Members will be next week appointed to the primary body tasked with implementing the Domestic Violence (DV) Act, President Mohamed Waheed Hassan Manik said on Wednesday.
According to Dr Waheed names have been nominated by the Gender Ministry to the Family Protection Authority (FPA) board.
“I have been informed that the Gender Ministry has prepared the proposal. So the members will be appointed without further delay,” Waheed said:”Next week”.
Under the landmark piece of legislation passed and ratified last April, a seven member board has to be appointed to the FPA.
The authority is mandated under the law to conduct programs setting out measures for taking all necessary steps to prevent domestic violence including rehabilitating perpetrators of such crimes, arrange flexible reporting mechanisms, facilitate the investigations and provide all necessary support and shelter to victims of abuse.
According to the Gender Advocacy Working Group (GAWG) created by UNFPA Maldives, a letter was forwarded to the President’s Office with recommended people to be appointed for the FPA board.
“It is important to nominate people who have strong expertise on the issue from different sectors.” Michiyo Yamada, Gender Specialist at UN Women Maldives noted.
“We urge the government to establish the Family Protection Authority as soon as possible, since they are mandated to lead the implementation of the DV Act, such as creating public awareness, providing services to survivors, coordinating the work of relevant institutions including police and health.” she observed.
She also noted that GAWG will support and cooperate with all institutions to implement the legislation. The multi-sectoral group represents interested organisations and individuals, promoting gender equality and non-discrimination.
“Extensive ground work is needed to implement the act by training service providers and setting up the system to prevent and respond to domestic violence across the country,” Michiyo added.
Recommended names were not released by the group as it is being reviewed by the government.
A Gender Ministry official confirmed to Minivan News that GAWG’s nominations were taken under consideration while shortlisting the names for President’s office.
All stakeholders from government, civil society, judiciary and state institutions gathered at the Tuesday’s national consultation workshop on UN Secretary General’s Unite Campaign to end violence against women, and “agreed” on the urgency of forming a central authority to prevent domestic abuse and overcoming the existing challenges in providing protection and justice to those victims.
According to Human Rights Lawyer Mohamed Anil, who participated in the DV Act’s drafting process, the “legislation is incomplete without the authority”.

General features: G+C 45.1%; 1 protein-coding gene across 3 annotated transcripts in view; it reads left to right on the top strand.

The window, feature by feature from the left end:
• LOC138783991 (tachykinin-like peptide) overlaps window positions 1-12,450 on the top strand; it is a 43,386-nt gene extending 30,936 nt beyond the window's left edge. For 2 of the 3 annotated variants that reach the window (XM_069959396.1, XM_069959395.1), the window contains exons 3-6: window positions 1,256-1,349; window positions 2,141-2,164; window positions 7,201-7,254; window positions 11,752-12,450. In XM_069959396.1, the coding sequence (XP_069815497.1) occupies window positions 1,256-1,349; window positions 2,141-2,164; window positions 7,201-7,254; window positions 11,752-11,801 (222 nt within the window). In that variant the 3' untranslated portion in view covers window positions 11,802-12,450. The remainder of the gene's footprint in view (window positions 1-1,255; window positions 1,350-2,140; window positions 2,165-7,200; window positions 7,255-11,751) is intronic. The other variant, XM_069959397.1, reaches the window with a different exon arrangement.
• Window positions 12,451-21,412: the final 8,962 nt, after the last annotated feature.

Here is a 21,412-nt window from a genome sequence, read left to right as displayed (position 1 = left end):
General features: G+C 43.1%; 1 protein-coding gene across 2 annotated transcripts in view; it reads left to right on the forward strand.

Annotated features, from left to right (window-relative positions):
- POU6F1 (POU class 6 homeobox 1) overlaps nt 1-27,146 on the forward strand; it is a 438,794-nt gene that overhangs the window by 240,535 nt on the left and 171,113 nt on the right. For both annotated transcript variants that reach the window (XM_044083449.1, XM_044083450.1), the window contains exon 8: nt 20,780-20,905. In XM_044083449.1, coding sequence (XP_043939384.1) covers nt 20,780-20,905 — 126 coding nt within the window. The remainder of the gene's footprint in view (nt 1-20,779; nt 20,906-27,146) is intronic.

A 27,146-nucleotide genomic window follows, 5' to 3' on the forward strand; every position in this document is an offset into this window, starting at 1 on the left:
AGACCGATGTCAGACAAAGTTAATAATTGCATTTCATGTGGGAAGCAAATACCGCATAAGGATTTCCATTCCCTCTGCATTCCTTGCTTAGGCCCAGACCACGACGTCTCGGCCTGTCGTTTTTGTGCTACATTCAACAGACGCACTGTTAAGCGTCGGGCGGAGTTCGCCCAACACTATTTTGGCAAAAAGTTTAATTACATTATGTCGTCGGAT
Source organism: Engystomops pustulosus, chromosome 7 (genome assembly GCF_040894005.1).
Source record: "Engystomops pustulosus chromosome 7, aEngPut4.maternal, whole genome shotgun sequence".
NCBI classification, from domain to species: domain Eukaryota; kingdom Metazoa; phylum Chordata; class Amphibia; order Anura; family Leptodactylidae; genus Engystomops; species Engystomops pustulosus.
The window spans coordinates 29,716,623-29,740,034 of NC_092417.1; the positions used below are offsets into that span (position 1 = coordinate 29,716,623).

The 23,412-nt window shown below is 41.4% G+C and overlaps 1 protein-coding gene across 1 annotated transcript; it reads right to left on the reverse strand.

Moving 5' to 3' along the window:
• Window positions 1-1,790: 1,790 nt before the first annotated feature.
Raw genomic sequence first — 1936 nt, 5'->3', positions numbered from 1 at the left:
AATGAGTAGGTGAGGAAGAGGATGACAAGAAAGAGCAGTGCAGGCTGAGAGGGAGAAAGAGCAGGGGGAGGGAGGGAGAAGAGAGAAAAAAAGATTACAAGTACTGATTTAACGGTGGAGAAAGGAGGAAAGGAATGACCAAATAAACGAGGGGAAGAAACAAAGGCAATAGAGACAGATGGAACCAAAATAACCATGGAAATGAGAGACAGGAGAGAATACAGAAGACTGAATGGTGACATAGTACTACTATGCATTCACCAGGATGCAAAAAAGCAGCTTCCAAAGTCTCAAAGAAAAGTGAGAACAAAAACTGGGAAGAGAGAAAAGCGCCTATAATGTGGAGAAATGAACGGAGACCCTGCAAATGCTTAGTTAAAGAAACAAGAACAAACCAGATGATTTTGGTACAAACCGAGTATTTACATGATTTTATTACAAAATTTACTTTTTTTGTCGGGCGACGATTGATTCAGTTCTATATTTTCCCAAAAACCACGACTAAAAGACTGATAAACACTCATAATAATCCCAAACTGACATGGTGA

“It is already created from the date of ratification. On paper it exists now. But without the members authority is nonexistent, ” Anil observed.
He added that the when the legislation fully comes into operation it will bring “significant new changes”, one of which he pointed out is the additional power granted to the security forces to investigate abuse and violence within domestic spheres.
Should the police find reasonable evidence to believe a person is a victim of domestic abuse, the DV legislation stipulates the police can enter the place of crime without a court order and arrest perpetrators and even request for a protective order on behalf of the victim.
Due to these “extra-powers” Anil said, police are required to compile an internal regulation outlining the guidelines in dealing with domestic abuse cases.
Should the authorities fail to report or address a case of domestic abuse, they can be held accountable under the law.
The law also mandates the police to remove the victim from the abusive environment to a shelter, if necessary on the institution’s own expenses.
In the most recent case of alleged infanticide on Feydhoo island, the council and islanders have been claiming in the local media that the authorities had failed to relocate the 15 year-old mother of the dead baby despite several complaints of sexual abuse within her home.
Stakeholders at the meeting highlighted that the Family and Children Center (FCC) shelters on the islands are under-equipped and too short staffed to accommodate and help victims, while budget constraint are further hampering the process.
“Look at the condition of FCC on islands. We once had to keep a sexually abused girl at the atoll state house because the shelter did not have any facilities and there was no other safe place to keep her,” Shaviyani atoll Council President Moosa Fathy noted at the workshop.
“Everyone talks about these issues on stages. It is merely a political fashion show.” he added, noting that there has been several cases where police and state institutions have denied support to the councils.
Therefore, at the end of the workshop, participants promised to make a coordinated effort to end violence against women and girls and promote gender equality.
“We need more commitment and concrete action.” a participant noted.